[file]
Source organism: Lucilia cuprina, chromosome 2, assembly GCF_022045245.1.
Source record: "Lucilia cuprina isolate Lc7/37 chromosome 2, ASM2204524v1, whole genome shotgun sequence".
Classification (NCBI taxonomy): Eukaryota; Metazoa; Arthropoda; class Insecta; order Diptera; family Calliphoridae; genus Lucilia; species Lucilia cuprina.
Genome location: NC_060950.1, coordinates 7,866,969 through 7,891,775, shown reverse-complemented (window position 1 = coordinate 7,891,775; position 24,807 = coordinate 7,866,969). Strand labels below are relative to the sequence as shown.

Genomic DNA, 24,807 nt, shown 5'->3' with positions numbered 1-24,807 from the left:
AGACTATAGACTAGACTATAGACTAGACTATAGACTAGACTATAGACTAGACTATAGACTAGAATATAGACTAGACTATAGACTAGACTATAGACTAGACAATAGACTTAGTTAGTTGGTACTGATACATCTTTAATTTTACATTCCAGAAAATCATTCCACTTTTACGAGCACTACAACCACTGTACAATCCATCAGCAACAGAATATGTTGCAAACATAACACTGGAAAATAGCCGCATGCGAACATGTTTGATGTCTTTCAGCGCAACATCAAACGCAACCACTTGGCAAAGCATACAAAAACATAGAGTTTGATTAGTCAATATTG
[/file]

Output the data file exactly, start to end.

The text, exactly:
Source organism: Lucilia cuprina, chromosome 2, assembly GCF_022045245.1.
Source record: "Lucilia cuprina isolate Lc7/37 chromosome 2, ASM2204524v1, whole genome shotgun sequence".
Classification (NCBI taxonomy): Eukaryota; Metazoa; Arthropoda; class Insecta; order Diptera; family Calliphoridae; genus Lucilia; species Lucilia cuprina.
Genome location: NC_060950.1, coordinates 7,866,969 through 7,891,775, shown reverse-complemented (window position 1 = coordinate 7,891,775; position 24,807 = coordinate 7,866,969). Strand labels below are relative to the sequence as shown.

Genomic DNA, 24,807 nt, shown 5'->3' with positions numbered 1-24,807 from the left:
AGACTATAGACTAGACTATAGACTAGACTATAGACTAGACTATAGACTAGACTATAGACTAGAATATAGACTAGACTATAGACTAGACTATAGACTAGACAATAGACTTAGTTAGTTGGTACTGATACATCTTTAATTTTACATTCCAGAAAATCATTCCACTTTTACGAGCACTACAACCACTGTACAATCCATCAGCAACAGAATATGTTGCAAACATAACACTGGAAAATAGCCGCATGCGAACATGTTTGATGTCTTTCAGCGCAACATCAAACGCAACCACTTGGCAAAGCATACAAAAACATAGAGTTTGATTAGTCAATATTG